A promise kept to ‘best horse in the world’

Fran Burns couldn't afford Ben's asking price when she purchased him 15 years ago. So she promised the seller to make up the difference in his care. In a recent photo, Ben, 29, blooms in good health.

Fran Burns couldn’t afford Ben’s asking price when she purchased him 16 years ago. So she promised the seller to make up the difference in his care. In a recent photo, Ben, 29, blooms in good health. Photo by Drew Johnson

When she discovered the “best horse in the world” was for sale, Fran Burns didn’t have the money. But she did have something better than cash.

So she struck a bargain with the seller.

In exchange for selling the beautiful bay gelding Ben for “several thousands less” than the horse’s asking price, she would “make up the difference” in high-quality, lifelong care.

It was an offer Jill Adriani couldn’t refuse. Agreeing to pocket far less for the 14-year-old OTTB than he was worth, she loaded him into a trailer and personally drove him to Burns’ Maryland boarding facility at the time, Bacon Hall Farm.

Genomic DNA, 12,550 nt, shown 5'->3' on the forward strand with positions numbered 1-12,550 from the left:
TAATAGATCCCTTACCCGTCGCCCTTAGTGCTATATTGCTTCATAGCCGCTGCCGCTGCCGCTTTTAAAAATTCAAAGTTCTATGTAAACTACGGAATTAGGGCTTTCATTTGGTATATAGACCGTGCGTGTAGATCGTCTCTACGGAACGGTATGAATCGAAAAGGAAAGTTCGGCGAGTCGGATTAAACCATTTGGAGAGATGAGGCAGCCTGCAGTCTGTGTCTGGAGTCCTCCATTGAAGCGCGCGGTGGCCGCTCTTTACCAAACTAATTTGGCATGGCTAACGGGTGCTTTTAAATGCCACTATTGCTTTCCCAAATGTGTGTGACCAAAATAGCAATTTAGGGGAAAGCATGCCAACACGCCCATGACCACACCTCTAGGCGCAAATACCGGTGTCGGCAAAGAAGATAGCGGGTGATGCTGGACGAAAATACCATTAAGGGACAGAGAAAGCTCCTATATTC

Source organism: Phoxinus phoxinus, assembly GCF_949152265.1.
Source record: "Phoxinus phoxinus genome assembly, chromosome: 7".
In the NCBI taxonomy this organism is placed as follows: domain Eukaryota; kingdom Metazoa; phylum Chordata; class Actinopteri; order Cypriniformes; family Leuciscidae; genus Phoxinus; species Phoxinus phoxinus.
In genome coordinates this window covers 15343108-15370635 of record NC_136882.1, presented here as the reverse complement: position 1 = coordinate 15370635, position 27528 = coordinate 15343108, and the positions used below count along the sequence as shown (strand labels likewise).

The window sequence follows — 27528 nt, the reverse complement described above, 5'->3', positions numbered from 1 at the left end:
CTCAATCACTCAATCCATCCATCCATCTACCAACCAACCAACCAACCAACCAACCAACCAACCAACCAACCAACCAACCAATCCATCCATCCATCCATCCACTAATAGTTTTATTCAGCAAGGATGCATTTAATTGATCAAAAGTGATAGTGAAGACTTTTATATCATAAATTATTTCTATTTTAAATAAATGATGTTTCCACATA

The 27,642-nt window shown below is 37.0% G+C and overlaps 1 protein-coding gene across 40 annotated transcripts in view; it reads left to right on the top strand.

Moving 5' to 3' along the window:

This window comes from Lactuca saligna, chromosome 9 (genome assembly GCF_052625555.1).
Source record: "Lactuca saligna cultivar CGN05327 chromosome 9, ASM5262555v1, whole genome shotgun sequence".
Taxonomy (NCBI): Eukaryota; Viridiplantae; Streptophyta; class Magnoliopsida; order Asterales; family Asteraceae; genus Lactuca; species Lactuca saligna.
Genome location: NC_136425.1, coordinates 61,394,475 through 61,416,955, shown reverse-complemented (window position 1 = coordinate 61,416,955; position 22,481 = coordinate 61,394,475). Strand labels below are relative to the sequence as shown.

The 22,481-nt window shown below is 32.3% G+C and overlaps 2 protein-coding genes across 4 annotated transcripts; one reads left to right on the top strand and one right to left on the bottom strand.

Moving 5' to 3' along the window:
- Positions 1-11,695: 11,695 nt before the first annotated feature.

That was 16 years ago in June.

Barn name: Ben
Sire: Horatius
Dam: Key to the Dynasty, by Key to the Mint
Foal date: April 16, 1987
At age 29, Ben is still going strong, racing his pasture pal Clyde, and looking nearly as good as the day he arrived. Though he is fully retired from riding, Burns continues to provide all the best care—regular teeth and farrier and good-quality feed—just like she promised.

“I remember saying to Jill back when I made my offer that I couldn’t afford to give her all that she was asking for the horse. But I promised he would get all the best care until the end of his natural life. I think the story about Ben (JC: Ineluctability) is important because … it shows there are good people and owners who want to do right by their horses. Not everybody ships horses down the river.”

For the beautifully bred gelding who was fathered by Maryland famous sire Horatius, old connections still flock to the old boy. Adriani’s father occasionally drops by his pasture in Boxwood Farm in Monkton, Md., to check on his wellbeing, and Jill Adriani has been known to swing by with a bag of spearmints; his favorites, says Burns.

Fran and Ben enjoy a ride in their early days, before his lifetime retirement with her.

Fran and Ben enjoy a ride in their early days, before his lifetime retirement with her.